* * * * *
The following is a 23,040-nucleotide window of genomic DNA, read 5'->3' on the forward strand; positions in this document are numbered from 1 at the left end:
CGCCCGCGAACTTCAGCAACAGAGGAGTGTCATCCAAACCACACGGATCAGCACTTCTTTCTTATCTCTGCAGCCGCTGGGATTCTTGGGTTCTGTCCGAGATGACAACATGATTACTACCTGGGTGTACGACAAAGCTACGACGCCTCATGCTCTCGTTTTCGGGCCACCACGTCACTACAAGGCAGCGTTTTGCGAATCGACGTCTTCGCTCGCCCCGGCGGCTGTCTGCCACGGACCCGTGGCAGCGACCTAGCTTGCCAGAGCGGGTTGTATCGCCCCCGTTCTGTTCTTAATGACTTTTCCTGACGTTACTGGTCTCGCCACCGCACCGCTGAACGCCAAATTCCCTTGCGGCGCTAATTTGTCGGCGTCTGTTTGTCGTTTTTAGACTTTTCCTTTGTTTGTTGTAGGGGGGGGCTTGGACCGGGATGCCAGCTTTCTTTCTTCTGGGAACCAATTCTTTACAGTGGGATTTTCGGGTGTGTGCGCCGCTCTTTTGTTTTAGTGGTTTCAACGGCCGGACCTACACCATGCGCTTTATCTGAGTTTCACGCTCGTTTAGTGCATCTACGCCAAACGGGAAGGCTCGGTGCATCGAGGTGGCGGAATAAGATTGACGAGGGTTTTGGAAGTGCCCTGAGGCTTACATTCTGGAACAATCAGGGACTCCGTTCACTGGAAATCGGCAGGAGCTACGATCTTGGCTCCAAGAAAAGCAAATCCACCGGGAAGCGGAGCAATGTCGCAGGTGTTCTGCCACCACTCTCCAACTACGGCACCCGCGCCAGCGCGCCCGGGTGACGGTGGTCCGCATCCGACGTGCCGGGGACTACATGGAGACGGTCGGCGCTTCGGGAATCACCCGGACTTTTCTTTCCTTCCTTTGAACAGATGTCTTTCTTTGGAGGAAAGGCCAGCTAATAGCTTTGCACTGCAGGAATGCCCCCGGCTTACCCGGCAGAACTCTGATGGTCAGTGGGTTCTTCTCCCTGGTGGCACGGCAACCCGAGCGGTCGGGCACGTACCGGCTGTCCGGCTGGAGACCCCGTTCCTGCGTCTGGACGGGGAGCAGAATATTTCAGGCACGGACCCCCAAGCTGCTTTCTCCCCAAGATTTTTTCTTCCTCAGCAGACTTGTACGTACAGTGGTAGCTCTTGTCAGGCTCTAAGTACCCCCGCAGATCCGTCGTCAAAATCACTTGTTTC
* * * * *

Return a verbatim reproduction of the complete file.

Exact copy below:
The following is a 23,040-nucleotide window of genomic DNA, read 5'->3' on the forward strand; positions in this document are numbered from 1 at the left end:
CGCCCGCGAACTTCAGCAACAGAGGAGTGTCATCCAAACCACACGGATCAGCACTTCTTTCTTATCTCTGCAGCCGCTGGGATTCTTGGGTTCTGTCCGAGATGACAACATGATTACTACCTGGGTGTACGACAAAGCTACGACGCCTCATGCTCTCGTTTTCGGGCCACCACGTCACTACAAGGCAGCGTTTTGCGAATCGACGTCTTCGCTCGCCCCGGCGGCTGTCTGCCACGGACCCGTGGCAGCGACCTAGCTTGCCAGAGCGGGTTGTATCGCCCCCGTTCTGTTCTTAATGACTTTTCCTGACGTTACTGGTCTCGCCACCGCACCGCTGAACGCCAAATTCCCTTGCGGCGCTAATTTGTCGGCGTCTGTTTGTCGTTTTTAGACTTTTCCTTTGTTTGTTGTAGGGGGGGGCTTGGACCGGGATGCCAGCTTTCTTTCTTCTGGGAACCAATTCTTTACAGTGGGATTTTCGGGTGTGTGCGCCGCTCTTTTGTTTTAGTGGTTTCAACGGCCGGACCTACACCATGCGCTTTATCTGAGTTTCACGCTCGTTTAGTGCATCTACGCCAAACGGGAAGGCTCGGTGCATCGAGGTGGCGGAATAAGATTGACGAGGGTTTTGGAAGTGCCCTGAGGCTTACATTCTGGAACAATCAGGGACTCCGTTCACTGGAAATCGGCAGGAGCTACGATCTTGGCTCCAAGAAAAGCAAATCCACCGGGAAGCGGAGCAATGTCGCAGGTGTTCTGCCACCACTCTCCAACTACGGCACCCGCGCCAGCGCGCCCGGGTGACGGTGGTCCGCATCCGACGTGCCGGGGACTACATGGAGACGGTCGGCGCTTCGGGAATCACCCGGACTTTTCTTTCCTTCCTTTGAACAGATGTCTTTCTTTGGAGGAAAGGCCAGCTAATAGCTTTGCACTGCAGGAATGCCCCCGGCTTACCCGGCAGAACTCTGATGGTCAGTGGGTTCTTCTCCCTGGTGGCACGGCAACCCGAGCGGTCGGGCACGTACCGGCTGTCCGGCTGGAGACCCCGTTCCTGCGTCTGGACGGGGAGCAGAATATTTCAGGCACGGACCCCCAAGCTGCTTTCTCCCCAAGATTTTTTCTTCCTCAGCAGACTTGTACGTACAGTGGTAGCTCTTGTCAGGCTCTAAGTACCCCCGCAGATCCGTCGTCAAAATCACTTGTTTC